La. Blanche married J. W. James and lives on a farm in Kern county. Otto
is a mail clerk, with headquarters at Topeka, Kan. Lester married Miss
Myrtle Fowler and is engaged in farming in Kern county. On March 4, 1912,
Elma became the wife of W. E. Addington, foreman ( f the Mitchell garage,
Bakersfield. The four remaining children are still with their parents and are
as follows: Roy, Edith, Everett and Floyd. In his anxiety to secure educa-
tional advantages for his children Mr. Thornburgh has taken a warm interest
in every movement to promote the welfare of local schocils. Since coming
to this county he has served as school trustee, having been re-electid to the
office in the spring of lf^l2. Vineland district, of which he acts as trustee,
has a commodious schorlhouse and boasts one of the best schools in all the
region south of Bakersfield. Politically he has voted with the Democratic
party ever since he attained his majority. However, there is no trace of
partisanship in his opinions, but instead he manifests a warm devotion to
the welfare of county, commonwealth and nation in all those higher interests
that make for the ultimate weal of the people.

J. N. CRAIG. — That Kern county presents exceptional advantages for
agricultural development is the firm belief of J. N. Craig. When first he


acquired unimproved acreage in the Weed Patch during the year 1909 he
immediately began the task of placing under a high state of cultivation his
tract oi three hundred and twenty acres, forming the west one-half of sec-
tion 13, township 28, range 31. He is successfully engaged in raising alfalfa
and stock. Since acquiring the property he has erected a commodious resi-
dence of two stories, a substantial barn, a milkhouse and a ranchhouse con-
taining a dining-room and kitchen. While the ranch is under the East Side
canal, a branch of the Kern Island canal, his facilities for the securing of an
adequate supply of water are further enhanced by three wells and two pump-
ing plants for the watering of stock. One of these wells is four hundred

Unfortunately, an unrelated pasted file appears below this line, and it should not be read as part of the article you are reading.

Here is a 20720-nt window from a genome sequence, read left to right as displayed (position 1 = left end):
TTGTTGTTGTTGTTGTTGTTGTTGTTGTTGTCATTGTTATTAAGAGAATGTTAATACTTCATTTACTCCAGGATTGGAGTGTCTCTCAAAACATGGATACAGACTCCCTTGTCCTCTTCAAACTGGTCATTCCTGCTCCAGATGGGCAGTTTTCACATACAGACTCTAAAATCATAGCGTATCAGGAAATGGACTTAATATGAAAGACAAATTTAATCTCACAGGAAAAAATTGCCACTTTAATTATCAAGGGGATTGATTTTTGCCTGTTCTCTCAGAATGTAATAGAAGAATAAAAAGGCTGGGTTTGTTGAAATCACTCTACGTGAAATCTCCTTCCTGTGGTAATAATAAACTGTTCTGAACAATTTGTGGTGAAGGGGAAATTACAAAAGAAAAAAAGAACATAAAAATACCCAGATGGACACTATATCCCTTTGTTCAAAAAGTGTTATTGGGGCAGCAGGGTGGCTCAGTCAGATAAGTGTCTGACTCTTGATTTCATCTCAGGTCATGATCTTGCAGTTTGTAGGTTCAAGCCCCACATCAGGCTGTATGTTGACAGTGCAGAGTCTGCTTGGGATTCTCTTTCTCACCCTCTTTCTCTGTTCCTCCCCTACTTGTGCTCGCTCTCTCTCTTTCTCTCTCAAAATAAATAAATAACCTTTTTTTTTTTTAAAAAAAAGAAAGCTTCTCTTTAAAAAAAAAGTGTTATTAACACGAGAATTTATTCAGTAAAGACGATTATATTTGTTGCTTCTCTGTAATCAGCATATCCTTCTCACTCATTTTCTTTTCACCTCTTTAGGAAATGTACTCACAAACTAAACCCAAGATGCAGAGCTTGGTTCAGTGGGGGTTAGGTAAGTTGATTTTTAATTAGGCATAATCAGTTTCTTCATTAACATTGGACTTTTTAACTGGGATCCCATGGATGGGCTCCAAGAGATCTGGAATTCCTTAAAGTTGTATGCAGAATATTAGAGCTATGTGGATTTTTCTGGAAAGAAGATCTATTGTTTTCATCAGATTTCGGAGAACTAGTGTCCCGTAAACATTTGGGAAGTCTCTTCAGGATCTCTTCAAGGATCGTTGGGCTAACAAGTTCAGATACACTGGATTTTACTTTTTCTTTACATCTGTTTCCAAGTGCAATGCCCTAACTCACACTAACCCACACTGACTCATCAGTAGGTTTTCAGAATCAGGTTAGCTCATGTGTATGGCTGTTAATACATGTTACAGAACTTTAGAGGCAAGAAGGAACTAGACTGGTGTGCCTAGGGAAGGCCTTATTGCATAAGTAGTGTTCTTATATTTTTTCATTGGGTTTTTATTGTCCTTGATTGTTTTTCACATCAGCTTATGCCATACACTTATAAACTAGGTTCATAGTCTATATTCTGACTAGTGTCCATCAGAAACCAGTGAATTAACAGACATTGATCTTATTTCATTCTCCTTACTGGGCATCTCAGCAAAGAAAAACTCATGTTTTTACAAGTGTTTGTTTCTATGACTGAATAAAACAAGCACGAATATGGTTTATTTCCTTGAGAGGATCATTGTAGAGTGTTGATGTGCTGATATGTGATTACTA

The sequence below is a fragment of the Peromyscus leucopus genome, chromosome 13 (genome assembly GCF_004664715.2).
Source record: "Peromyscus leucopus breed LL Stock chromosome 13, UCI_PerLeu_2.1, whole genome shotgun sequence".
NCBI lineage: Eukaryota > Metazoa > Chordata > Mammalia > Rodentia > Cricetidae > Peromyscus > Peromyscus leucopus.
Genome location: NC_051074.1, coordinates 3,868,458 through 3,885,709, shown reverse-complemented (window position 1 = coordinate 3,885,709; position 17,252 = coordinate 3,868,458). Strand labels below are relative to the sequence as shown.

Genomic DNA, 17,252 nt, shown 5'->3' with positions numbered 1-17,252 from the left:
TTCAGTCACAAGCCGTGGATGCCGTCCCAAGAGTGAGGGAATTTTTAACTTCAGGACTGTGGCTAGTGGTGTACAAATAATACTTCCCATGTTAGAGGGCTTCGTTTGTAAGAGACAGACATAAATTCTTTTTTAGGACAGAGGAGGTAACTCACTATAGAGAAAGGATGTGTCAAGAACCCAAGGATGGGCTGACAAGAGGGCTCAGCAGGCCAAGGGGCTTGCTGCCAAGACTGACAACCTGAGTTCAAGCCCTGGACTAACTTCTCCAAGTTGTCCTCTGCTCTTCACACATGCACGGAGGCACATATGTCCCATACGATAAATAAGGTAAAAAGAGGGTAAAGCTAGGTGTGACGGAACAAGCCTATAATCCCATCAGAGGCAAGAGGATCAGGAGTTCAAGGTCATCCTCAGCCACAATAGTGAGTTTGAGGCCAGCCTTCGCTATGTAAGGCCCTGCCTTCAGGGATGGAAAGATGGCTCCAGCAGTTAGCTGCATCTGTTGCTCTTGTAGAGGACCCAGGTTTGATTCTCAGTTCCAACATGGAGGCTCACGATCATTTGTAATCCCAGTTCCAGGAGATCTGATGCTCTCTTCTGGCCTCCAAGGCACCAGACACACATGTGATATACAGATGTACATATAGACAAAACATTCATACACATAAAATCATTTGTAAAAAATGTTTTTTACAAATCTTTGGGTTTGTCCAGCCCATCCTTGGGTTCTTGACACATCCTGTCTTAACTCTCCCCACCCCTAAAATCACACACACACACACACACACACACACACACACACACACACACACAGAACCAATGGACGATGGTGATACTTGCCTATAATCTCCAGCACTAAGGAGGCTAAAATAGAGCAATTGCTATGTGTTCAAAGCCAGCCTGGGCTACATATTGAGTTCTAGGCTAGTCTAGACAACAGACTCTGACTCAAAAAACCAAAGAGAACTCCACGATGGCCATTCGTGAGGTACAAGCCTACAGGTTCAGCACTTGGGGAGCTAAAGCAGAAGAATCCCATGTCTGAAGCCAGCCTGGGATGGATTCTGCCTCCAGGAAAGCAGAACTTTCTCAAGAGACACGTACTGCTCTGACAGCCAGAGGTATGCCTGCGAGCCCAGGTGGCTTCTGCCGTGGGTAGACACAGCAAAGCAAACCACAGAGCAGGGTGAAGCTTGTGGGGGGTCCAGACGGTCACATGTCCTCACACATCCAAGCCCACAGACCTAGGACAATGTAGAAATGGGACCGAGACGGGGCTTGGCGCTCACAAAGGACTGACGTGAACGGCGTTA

and twenty feet deep and has a never-failing supply cf artesian water.

Born in Florence, Italy, July 8, 1874, Mr. Craig is the son of the late
Eugene and Mary Craig, natives respectively of Pittsburg, Pa., and New-
port, R. I., the former a sculptor and painter of prominence. Educated in
private classical schools in Germany and France Mr. Craig later became a
student in the Academy of Fine Arts in Florence, where his father had been
an honorary professor. As a student in the department of architecture he
remained in the academy for two years. Upon coming to America and set-
tling in Los Angeles in 1899, he became interested in the development of
the west and made a study of conditions in various localities. For a time he
operated a ranch in Lower California. In 1902 he was united in marriage
with Miss Edith Murray, of Los Angeles, and they afterward spent three
years in European travel, returning to Los Angeles and from there coming
to Kern county. In his devotion to the progress of Kern county and the
agricultural prosperity of the Weed Patch, he is surpassed by none of the
older residents, and his identification with the locality already is bearing fruit
in an improved agricultural outlook, a more intense interest in local develop-
ment and a deepened faith in this region as one of the garden spots of the

RAY OWEN. — Upon the establishment of a postoffice at Shale in April
of 1912 Mr. Owen received the appointment as postmaster and when in the
same year the Wells-Fargo Express Company opened an office at this point
he was selected to serve as agent. In addiiion to filling these positions he
acts as manager for the Holmes Supply Company at Shale. Although it
was only in April of 1910 that Mr. Owen came to the oil fields of Kern
county, thus identifying himself with an industry in which he had no
previous experience, already he has acquired a wide general knowledge of
the business and a considerable acquaintance among the oil operators, wich
all of whom he is popular.

Mr. Owen is a native of Crawford county, Mich., born November 9,
1885. His education was that afforded by the public schools of the country.
At an early age he became self-supporting. As clerk with mercantile and
other houses in the east he gained his first practical knowledge of business
affairs. For a time he was employed in Bishop's candy and cracker factory.
During a period of four years and ten months he remained with the general
mercantile firm of T. E. Douglass & Co., meanwhile receiving a merited
increase in salary as his knowledge of the business made his services more
valuable. During 1909 he left Michigan and came to California, making
his home in Los Angeles and Covina until August of 1911, when he came
to the oil fields. In April of 1912 he received the appointment as postmaster
at Shale, also acts as agent for Wells-Fargo Express Company, and as
manager for the Holmes Supply Company he has since been a leading busi-
ness man of the new town where he is an influential factor in material